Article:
Into this layered cultural fabric entered 14 extraordinary artists who came as travellers and tourists, but neither for leisure nor distraction. Most of their projects have required multiple visits, sometimes lasting for months, so that they could understand how to intersect with the society, and how to translate their unique perspective and responses to place into comprehensible forms of art making. Beneath their activity and behind the scenes is the armature of The Quiet in the Land.
When Shahzia Sikander needed permission to enter into the uniquely male environment of the monastery to evolve her intense portraits of monks, The Quiet in the Land relied on relationships, carefully built with the abbots over time, to gain access for her. Ann Hamilton could never have worked so closely with the monks to envision her meditation boat if Morin had not established those unique relationships beforehand. The best Lao architects and builders who could actualise a project of this scale, and who could work closely with an artist and with monks, also came to Hamilton through connections made by The Quiet in the Land. She probably would never even have seen the walking meditation halls that originally inspired the concept for the boat, if Francis Engelmann, a cultural historian and writer who worked closely with Morin, had not taken Hamilton on foot to see these buildings.
When Allan Sekula wanted to shoot parts of his film in several small villages, Engelmann, who had built personal connections with these places over years, also assisted. Similarly, the preparation for Marina Abramovi?’s filming of 27 children simulating scenes associated with war necessitated months of elaborate behind-the-scenes preparation by both the artist and The Quiet in the Land. While many artists possess an unusual proclivity for arriving in new locations, observing them, and finding in them infi nite sources for imaginative response, gaining access to a society like that of Luang Prabang is another challenge. Great care must be taken if one is to understand its traditions and history. It would be so easy to offend if one were not briefed every step of the way, and it would be impossible to gain the trust of local participants without a proven commitment to the place itself.
From the outside, one might wonder how these artists, many of whom are well known to the art world of the United States, Europe, Asia, South America, and elsewhere, found a way to be accepted into this community. It clearly was this slow process of connectivity, before the artists’ arrival, that allowed The Quiet in the Land to become part of the cultural landscape.
This organic acceptance is the gift Morin gave to these artists, who were then free to dream their own concepts into being. The year 2006 evidenced the impact of those connections and the project’s success when an impressive exhibition of several of the artists’ works opened at the Luang Prabang National Museum. Not only did important Lao dignitaries and high-ranking Buddhist monks attend the exhibition, but they expressed their appreciation and interest in the project by offi ciating the opening ceremonies as well.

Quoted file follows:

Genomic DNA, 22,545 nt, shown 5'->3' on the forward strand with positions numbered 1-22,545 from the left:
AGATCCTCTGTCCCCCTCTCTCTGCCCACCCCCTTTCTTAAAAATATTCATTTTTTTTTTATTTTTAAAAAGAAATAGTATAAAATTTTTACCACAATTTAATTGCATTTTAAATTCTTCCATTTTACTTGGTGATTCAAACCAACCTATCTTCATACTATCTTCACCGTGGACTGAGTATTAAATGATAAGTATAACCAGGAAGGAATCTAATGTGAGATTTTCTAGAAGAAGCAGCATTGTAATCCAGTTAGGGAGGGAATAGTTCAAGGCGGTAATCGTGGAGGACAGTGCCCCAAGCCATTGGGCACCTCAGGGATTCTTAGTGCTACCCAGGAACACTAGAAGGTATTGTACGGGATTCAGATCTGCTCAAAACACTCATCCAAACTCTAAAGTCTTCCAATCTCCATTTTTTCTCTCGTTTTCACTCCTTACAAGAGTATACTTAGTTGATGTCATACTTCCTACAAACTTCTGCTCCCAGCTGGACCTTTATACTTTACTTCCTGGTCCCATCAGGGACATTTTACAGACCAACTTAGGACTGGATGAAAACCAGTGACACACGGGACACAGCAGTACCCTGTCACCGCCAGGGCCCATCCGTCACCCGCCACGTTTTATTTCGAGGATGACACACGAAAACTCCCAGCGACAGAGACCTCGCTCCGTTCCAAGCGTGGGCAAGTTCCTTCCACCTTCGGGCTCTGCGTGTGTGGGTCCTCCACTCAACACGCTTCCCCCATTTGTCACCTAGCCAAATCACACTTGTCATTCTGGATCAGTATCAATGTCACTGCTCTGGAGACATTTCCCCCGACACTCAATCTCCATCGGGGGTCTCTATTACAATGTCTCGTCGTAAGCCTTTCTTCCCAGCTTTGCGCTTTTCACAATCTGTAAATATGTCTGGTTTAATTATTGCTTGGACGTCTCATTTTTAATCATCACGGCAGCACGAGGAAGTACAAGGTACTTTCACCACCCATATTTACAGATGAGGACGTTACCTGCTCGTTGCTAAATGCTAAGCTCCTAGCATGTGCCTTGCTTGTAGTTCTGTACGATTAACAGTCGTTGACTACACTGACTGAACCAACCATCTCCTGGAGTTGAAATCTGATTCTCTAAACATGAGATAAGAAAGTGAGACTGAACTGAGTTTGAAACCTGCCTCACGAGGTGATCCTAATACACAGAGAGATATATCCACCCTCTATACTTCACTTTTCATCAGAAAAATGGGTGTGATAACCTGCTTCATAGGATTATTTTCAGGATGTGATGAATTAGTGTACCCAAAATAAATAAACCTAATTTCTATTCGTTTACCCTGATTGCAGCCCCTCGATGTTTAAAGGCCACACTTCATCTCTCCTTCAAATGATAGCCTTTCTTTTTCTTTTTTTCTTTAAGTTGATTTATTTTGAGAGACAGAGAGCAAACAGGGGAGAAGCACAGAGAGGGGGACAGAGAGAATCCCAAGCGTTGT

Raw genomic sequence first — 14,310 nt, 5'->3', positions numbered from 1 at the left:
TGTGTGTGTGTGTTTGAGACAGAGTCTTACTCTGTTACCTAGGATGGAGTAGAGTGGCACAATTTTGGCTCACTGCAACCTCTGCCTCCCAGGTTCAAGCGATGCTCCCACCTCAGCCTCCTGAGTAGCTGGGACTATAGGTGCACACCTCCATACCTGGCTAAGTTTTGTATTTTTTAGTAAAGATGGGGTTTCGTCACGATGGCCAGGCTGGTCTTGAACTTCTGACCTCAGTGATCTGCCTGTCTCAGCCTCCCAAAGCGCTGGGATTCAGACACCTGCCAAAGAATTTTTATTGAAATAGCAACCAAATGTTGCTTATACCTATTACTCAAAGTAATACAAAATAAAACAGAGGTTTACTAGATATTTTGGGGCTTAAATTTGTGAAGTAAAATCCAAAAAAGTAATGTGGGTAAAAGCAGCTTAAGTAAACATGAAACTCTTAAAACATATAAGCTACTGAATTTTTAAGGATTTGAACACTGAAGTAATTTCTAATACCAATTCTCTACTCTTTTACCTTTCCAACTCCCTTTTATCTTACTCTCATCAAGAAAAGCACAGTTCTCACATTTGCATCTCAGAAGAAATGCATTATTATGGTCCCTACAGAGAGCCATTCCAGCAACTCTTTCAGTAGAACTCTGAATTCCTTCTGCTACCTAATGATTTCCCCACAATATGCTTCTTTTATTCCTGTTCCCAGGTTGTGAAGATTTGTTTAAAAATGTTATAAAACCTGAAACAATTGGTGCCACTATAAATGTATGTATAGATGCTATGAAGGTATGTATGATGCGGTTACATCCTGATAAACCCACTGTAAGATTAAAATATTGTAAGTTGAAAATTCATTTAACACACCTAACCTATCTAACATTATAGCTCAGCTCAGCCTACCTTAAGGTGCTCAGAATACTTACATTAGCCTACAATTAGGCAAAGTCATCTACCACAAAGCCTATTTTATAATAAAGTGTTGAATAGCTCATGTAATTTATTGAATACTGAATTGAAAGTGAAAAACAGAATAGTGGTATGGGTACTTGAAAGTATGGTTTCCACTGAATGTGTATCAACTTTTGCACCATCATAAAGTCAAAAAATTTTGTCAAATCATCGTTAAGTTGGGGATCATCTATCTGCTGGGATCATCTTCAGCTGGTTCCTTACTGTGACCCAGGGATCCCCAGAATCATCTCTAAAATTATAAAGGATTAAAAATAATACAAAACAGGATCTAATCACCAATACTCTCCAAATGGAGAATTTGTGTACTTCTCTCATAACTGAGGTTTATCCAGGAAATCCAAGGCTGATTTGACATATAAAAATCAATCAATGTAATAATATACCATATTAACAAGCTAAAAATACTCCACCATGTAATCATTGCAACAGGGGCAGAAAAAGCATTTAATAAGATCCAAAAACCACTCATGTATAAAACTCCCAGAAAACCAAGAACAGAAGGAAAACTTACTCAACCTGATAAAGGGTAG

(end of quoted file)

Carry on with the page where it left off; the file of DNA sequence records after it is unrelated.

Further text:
Because The Quiet in the Land now moves within the complex landscape of globalisation, it has raised important and timely questions about postcolonial encounters among those from the West, those who now live in the West, and those who live in indigenous communities of the East, as well as how these individuals negotiate commonalities and differences. This liminal space of interaction and transformation could be understood as the “contact zone.”
In Imperial Eyes: Travel Writing and Transculturation, Mary Louise Pratt, who borrowed from linguistics, introduced the concept of the “contact zone” into the study of postmodernity. For more than a decade, many others have elaborated the term. In her original intention, focused on colonialism in the nineteenth century, she defined it as such: “[S]ocial spaces where disparate cultures meet, clash, and grapple with each other, often in highly asymmetrical relations of domination and subordination—like colonialism, slavery, or their aftermaths as they are lived out across the globe today.”3
Since Pratt’s work on this topic in 1992, with a special emphasis on British imperialism, there has been an explosion of conversation about the construction of “otherness.” Such relationships to culture can either irrevocably collide or can be negotiated by those moving across them to create entirely new terrains. In these new territories, disparate groups with unique points of orientation can not only co-exist but can actually work together from their different histories and locations rural/urban, traditional/postmodern, haptic/technological—to create new and hybrid forms of original thinking, often embodied in visual production.
Although many artists have left their countries of origin for political or economic reasons and have taken up residence in major cities in Europe and the United States, they nonetheless continue to make work about the complexity of their own identities and their new ambiguous, and often ambivalent, situations. Such artists refl ect upon the political environments they have had to negotiate, and they place this work within the contemporary art world of the West. As a result, some of the most interesting observations and visual markers of these postcolonial debates have come out of this hybrid artistic production and its surrounding theory.